At one point or another, almost every CEO of a growing company has asked, “My sales are growing, but where is my cash?” CEOs tend to focus on revenue growth, which, as they quickly learn in times of rapid growth, can be very different than an increase in cash flow.
So, where is the cash hiding? Here are seven hiding places for cash:
Your customers: Accounts receivable balances grow in times of company expansion. Fast growing companies often lack adequate credit policies—or not adhere to these policies and just focus on making the sale. Combining this with a more reactive approach to collection efforts (no one in accounting really likes collections) turns you into the bank earning 0% interest for your customer. When sales volumes are increasing, having average days in accounts receivable increase from 15 to 45 days can result in a huge drain on cash. A credit policy and proactive collection policy can help temper this.
Your vendors: When growing, it’s common to spend less time scrutinizing expenses, evaluating competitive pricing for products, and negotiating longer payment terms. It’s also common for accounting NOT to take advantage of terms offered by vendors. Accounts payable employees sometimes just want to pay bills when they come in rather than waiting the 30 days you have in the terms set by the vendor. A simple cash management and cash payment process can help remedy this.
Inventory or payroll: For a products company, a projected increase in sales means a need for higher inventory levels. Funds are going out the door to purchase inventory potentially well in advance of their sale, and eventual collection from customer—which leads to longer cash cycles.For a service company, projected increase in sales (or increased backlog) means there’s a need for more personnel and often companies are unable to manage timing of this adequately. This means there’s poor utilization of employees and lost profit margins due to higher payroll costs than needed. Having access to adequate working capital in a growing company and monitoring the use of credit lines to ensure they’re used as intended are critical.
Inefficiencies: Sales growth can actually hide many inefficiencies that go undetected without proper financial reporting and analysis tools. As an example, a specific location is doing poorly, but you aren’t evaluating profit by location or a few of your sales team members are abusing the company expense policy. Without someone monitoring, no one holds them accountable. These commonly overlooked inefficiencies can be easily discovered by having a monthly financial reporting package, budgets, and a key performance dashboard.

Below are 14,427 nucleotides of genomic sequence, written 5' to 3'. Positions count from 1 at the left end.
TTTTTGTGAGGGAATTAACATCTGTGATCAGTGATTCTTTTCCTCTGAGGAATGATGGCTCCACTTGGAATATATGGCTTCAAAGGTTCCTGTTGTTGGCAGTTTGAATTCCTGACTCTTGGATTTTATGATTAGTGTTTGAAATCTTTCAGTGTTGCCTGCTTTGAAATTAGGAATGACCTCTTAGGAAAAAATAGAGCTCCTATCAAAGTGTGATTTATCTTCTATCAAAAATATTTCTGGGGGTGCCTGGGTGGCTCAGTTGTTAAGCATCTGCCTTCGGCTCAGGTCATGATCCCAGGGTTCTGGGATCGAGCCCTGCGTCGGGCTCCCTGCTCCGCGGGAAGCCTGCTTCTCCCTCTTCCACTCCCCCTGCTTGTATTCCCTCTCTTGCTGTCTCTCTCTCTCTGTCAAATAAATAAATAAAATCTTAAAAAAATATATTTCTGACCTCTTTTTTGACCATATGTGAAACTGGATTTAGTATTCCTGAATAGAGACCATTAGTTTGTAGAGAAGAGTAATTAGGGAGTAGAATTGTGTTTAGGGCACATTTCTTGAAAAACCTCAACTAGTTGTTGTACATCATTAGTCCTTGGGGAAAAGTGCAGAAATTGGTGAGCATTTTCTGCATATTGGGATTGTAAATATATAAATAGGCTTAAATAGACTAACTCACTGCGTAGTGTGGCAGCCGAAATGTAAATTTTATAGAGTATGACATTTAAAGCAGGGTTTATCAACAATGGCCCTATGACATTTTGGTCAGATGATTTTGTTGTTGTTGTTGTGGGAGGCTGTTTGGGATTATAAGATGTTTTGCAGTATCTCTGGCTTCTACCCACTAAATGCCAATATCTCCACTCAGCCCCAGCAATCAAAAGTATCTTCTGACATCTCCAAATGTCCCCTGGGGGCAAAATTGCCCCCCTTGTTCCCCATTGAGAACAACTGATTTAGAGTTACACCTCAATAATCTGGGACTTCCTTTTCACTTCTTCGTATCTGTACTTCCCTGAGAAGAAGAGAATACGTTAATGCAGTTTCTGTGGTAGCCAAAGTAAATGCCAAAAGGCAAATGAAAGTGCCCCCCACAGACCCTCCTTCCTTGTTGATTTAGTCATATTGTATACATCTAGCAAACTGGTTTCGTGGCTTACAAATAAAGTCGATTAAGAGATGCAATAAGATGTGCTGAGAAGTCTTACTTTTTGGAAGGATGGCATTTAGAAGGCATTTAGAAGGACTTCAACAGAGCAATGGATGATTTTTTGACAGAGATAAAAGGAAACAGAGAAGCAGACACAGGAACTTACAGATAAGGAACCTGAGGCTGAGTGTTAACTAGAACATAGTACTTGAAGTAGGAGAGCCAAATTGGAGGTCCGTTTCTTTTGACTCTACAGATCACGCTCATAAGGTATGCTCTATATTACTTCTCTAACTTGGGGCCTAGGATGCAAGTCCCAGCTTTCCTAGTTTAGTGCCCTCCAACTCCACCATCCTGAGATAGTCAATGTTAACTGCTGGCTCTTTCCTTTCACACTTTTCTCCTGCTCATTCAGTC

Fraud/Theft: From inventory or equipment that “disappears,” unapproved credit card expenses, unapproved employee bonuses made in payroll, to employees taking actual dollars from the company, fraud and theft occur more often than you would imagine. Fraudsters typically start with small amounts, and when no one notices, the theft increases significantly over time. Having proper internal controls and another set of eyes on your processes can help deter a fraudster.
Capital Investment: To ensure continued growth, companies often need to invest in equipment, software, infrastructure, etc. These cash flow requirements are NOT recorded on the income statement, and are typically on the Statement of Cash Flows since they’re capitalized and depreciated over time. The problem is, for example, when the CEO looks at the net income for the month they may see $100,000, but if $80,000 was spent on equipment, they may not realize this cash went out the door. Having a process of reviewing the Statement of Cash Flows monthly will give you the whole picture and tell you where every dollar is being spent in the company.
Owner Distributions: Although this one seems obvious, it’s common for owners to actually forget that they received cash distributions from the company. These amounts, whether paid in real cash or perks that are distributions instead of actual company expenses, can add up and an owner can forget that these funds were taken out of the business and distributed to them. Complicating this is that with an S-corporation, owners pay taxes on the corporate profits personally. Without proper tax planning and a system for setting aside these funds, these obligations can be an unnerving surprise. Having a budget that projects these distributions, tax obligations, and takes into account the owner’s personal spending goals can help manage expectations and align corporate distributions to meet the personal goals of the owner without placing undue hardship on the company.
Sales growth should be an exciting time, and you shouldn’t be worrying about where your cash is hiding. At CFO Strategic Partners, we know how to keep your company’s cash in plain sight. Give us a call today at (407) 426-8288 or email us at email@example.com so we can help you make the most of your company’s growth.